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CBK locks horns with IMF over shilling’s valuation

Central Bank of Kenya Governor Patrick Njoroge
Central Bank of Kenya Governor Patrick Njoroge on September 19, 2017 at the CBK building in Nairobi. PHOTO | SALATON NJAU  

Central Bank of Kenya (CBK) Governor Patrick Njoroge has accused the International Monetary Fund (IMF) of using the Kenyan shilling as an experimentation tool in a recent valuation that said the local currency is highly overvalued.

Dr Njoroge, who spent 20 years working at the IMF until 2015, maintained that there was no fundamental miscalculation in valuing the Kenyan shilling as suggested and that the CBK allows market forces of supply and demand to determine the currency’s value.

He said the IMF had relied on a new methodology that has been in place since 2015 to judge Kenya despite knowing that the tool has glaring weaknesses and is well suited to advanced economies.

“They used a new methodology that was only put in place in 2015. The External Balance Assessment (EBA)-Light methodology was designed for the advanced economies and now it is sort of being brought down to non-advanced economies,” said the governor.

'Weaknesses in methodology'

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Dr Njoroge said that in finding that the Kenyan shilling was overvalued by 17.5 per cent the IMF had disregarded all the glaring weaknesses in the methodology and instead used it in a black box environment, and presented data that popped out just as it is with no disclaimers.

“How many other countries have used this methodology? In a sense, we are the ones being used as guinea pigs in terms of the EBA-light methodology. That is something we don’t agree with,” he said.

The attack signals a further cooling relationship between Nairobi and the IMF, which in September terminated Kenya’s access to a Sh152 billion ($1.5 billion) precautionary facility.

Mbui Wagacha, an economist and adviser in the Office of the President, had taken a similar position on Kenya’s dealings with the IMF, insisting that so as long as the fund tied the renewal of the facility to stringent conditions such as the removal of bank interest rates cap, Nairobi was not going to bow down and sign.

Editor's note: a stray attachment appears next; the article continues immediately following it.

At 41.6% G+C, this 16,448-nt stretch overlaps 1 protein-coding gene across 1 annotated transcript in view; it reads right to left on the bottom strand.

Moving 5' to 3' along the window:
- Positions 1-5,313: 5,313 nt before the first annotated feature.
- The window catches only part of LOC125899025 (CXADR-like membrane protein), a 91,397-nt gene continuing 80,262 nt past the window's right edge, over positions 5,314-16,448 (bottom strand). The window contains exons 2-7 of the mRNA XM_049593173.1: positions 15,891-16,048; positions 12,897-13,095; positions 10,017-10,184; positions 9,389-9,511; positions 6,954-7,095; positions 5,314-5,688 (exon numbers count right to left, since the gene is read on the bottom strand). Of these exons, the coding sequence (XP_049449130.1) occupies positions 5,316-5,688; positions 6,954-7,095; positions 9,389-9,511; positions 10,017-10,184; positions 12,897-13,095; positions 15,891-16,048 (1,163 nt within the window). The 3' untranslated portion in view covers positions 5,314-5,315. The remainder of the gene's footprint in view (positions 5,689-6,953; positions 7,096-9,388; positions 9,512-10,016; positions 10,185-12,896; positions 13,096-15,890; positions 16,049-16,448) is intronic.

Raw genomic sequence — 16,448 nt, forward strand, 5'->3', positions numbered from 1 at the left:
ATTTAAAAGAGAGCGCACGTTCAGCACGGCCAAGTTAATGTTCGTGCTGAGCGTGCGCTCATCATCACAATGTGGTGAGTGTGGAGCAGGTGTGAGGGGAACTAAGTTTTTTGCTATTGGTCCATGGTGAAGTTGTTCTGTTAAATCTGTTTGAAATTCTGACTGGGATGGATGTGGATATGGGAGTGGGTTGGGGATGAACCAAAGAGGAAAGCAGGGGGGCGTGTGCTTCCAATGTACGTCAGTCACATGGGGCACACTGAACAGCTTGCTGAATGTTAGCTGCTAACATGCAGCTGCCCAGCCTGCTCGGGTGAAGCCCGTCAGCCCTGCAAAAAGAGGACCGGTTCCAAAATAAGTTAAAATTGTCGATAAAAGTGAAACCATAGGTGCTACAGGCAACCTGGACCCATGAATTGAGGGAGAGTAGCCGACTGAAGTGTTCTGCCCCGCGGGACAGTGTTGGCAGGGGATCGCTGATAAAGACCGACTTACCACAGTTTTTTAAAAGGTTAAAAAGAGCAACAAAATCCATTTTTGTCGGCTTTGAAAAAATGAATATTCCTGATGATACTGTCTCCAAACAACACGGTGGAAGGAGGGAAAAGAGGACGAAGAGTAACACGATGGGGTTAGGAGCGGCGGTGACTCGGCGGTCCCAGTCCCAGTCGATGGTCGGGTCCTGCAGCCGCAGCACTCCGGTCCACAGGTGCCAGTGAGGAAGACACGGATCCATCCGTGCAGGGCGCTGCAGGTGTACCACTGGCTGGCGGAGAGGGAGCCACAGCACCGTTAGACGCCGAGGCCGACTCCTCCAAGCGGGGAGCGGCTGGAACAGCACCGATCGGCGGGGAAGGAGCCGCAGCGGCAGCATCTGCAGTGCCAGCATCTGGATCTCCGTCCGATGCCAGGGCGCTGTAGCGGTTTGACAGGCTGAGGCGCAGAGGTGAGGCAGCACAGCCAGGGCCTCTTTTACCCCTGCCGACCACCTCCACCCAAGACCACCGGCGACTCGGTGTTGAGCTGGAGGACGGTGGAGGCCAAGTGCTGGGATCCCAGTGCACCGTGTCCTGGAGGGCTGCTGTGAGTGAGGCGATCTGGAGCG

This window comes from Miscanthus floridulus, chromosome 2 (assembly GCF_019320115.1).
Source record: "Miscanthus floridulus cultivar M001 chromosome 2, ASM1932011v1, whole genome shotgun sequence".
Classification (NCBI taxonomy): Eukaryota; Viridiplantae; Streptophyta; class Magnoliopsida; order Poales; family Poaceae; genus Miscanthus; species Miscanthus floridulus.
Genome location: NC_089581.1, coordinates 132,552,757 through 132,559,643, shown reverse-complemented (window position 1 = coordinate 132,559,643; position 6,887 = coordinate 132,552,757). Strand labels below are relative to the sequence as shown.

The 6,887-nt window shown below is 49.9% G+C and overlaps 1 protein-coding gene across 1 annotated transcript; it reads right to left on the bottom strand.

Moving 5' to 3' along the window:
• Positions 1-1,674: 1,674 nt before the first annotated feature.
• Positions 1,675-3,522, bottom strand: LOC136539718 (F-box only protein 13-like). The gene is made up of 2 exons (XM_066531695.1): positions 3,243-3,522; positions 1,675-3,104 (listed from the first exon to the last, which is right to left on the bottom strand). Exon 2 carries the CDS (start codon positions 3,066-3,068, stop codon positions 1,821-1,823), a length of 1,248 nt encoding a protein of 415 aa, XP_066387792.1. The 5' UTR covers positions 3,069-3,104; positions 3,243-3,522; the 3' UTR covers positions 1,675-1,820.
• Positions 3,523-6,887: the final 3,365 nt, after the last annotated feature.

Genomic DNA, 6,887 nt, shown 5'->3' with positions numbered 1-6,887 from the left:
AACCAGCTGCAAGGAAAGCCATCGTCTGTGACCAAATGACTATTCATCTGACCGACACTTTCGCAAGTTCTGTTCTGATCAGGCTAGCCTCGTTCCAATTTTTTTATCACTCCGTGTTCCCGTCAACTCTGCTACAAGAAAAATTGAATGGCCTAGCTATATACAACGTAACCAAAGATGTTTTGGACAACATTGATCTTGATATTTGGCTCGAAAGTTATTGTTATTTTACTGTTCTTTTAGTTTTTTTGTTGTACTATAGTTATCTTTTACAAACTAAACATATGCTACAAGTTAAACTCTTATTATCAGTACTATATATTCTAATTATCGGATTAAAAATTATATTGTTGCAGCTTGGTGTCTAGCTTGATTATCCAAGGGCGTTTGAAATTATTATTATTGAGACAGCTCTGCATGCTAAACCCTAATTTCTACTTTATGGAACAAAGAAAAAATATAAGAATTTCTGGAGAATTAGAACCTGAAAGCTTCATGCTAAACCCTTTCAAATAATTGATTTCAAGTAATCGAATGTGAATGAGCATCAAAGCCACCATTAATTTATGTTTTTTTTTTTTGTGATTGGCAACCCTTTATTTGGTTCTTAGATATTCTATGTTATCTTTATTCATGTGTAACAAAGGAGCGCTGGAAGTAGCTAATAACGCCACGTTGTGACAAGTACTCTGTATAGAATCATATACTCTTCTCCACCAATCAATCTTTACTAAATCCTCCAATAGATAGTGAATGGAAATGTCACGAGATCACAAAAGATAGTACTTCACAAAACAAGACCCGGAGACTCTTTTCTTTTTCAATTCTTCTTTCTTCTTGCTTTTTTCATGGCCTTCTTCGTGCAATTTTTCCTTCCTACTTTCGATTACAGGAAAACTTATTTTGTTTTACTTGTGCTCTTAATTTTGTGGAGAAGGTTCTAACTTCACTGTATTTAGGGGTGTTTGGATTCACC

Challenge narrative

Yesterday Dr Njoroge challenged the media to question the IMF's and analysts’ view on matters such as the shilling.

“We quarrel with IMF, we may not agree with everything. Whatever they put out there, challenge it. What is it they are trying to do?” he posed.

The governor’s attack came just weeks after the IMF published a document showing that Kenya’s exchange rate was misaligned by a particular magnitude, adding that it could change the Kenyan shilling’s classification from ‘floating’ to ‘other managed arrangement.’

Dr Njoroge promised to upload on the CBK website the analysis that informs the valuation of the shilling, insisting that his team’s calculation supports the view that there is no fundamental misalignment in the exchange rate.

Kenya, he said, is wedded to a flexible exchange rate regime and only intervenes to minimise levels of volatility - a policy he says is “well understood” by every practitioner and central banks across the world.

“We don’t have a view about the level or direction of the shilling. We let the market flexibly drive the pricing,” Dr Njoroge said, adding that the CBK uses several standard approaches such as Purchasing Power Parity (PPP) approach, elasticity’s approach, behavioural equilibrium exchange rate approach and macro balance approach to value the shilling.

He said there can never be one best single approach in shilling’s valuation as was done with EBA-light methodology and insisted that in the CBK’s assessment, any misalignment is below five per cent.

CBK's 'low transparency'

The IMF had also criticised the CBK over the level of transparency in the procedures used to value the shilling, saying it remains too low.

But Dr Njoroge said the CBK will only entertain transparency within limits that cannot damage the market. The level of disclosure being asked of Kenya, he said, is demeaning relative to other institutions such as the Bank of England.

“It is easier to just bash us because we are CBK and throw us in this black box, or whatever it is. But we are holding onto a particular policy given our risks,” he said.

As a policy, he explained that CBK does not comment on details of the foreign exchange intervention until it judges that the information is no longer market-sensitive.

“We can’t recklessly reveal information just so as to say we are more transparent. It doesn’t make sense,” the CBK governor said.

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